This paper provides an explanation of the role of intellectual property rights (IPRs) in information- intensive vertical supply relationships. Specifically, the connection between stronger property rights and the enhanced viability of specialized (versus vertically integrated) input suppliers under incomplete contracts and information spillovers is explored. Information spillovers arise due to the supplier’s effort to customize its generalized technology to the specific needs of the buyer. This paper starts by modeling a tradeoff between incentives and two types of information spillovers: "synergies," in which joint efforts reveal new applications of existing technology; and "leakage," or disclosure of existing information. Whereas incentives for customization are higher under specialization, integration internalizes spillovers and prevents rent dissipation. IPRs favor specialization by reducing buyer opportunism, and ceteris paribus, leakage favors integration relative to synergies. The basic results are extended to analysis of buyouts and spinoffs, and assay an extensive body of empirical evidence that provides broad support for the approach used here.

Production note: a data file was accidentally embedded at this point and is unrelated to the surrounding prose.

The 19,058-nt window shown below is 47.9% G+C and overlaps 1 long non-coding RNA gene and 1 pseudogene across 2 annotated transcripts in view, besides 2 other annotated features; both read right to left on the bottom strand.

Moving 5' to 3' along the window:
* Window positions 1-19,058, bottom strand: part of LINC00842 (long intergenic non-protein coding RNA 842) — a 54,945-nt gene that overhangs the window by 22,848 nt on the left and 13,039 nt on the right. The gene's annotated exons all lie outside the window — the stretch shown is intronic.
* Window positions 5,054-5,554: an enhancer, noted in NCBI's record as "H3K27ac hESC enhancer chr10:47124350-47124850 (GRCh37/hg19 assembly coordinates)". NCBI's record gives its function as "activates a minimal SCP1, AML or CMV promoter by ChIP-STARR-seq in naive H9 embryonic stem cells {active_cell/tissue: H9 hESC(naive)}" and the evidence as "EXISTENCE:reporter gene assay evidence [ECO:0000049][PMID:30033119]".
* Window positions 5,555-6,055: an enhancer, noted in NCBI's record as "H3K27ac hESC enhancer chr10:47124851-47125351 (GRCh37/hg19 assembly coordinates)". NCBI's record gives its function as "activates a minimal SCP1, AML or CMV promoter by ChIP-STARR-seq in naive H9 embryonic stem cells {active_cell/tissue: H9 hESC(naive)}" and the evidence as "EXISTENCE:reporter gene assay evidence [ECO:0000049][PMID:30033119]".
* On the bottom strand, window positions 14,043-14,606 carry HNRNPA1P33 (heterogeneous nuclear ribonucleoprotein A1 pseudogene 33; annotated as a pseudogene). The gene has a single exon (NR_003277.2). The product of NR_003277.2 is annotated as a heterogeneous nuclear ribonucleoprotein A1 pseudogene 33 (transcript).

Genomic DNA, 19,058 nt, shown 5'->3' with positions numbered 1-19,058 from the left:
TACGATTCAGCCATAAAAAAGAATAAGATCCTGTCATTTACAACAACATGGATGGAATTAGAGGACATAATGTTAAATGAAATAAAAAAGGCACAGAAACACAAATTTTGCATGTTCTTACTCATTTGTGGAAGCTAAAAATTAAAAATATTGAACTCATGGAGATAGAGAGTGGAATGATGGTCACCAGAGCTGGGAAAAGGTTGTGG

Adobe .pdf files require the Adobe Acrobat Reader.
Download and install the Adobe Acrobat Reader.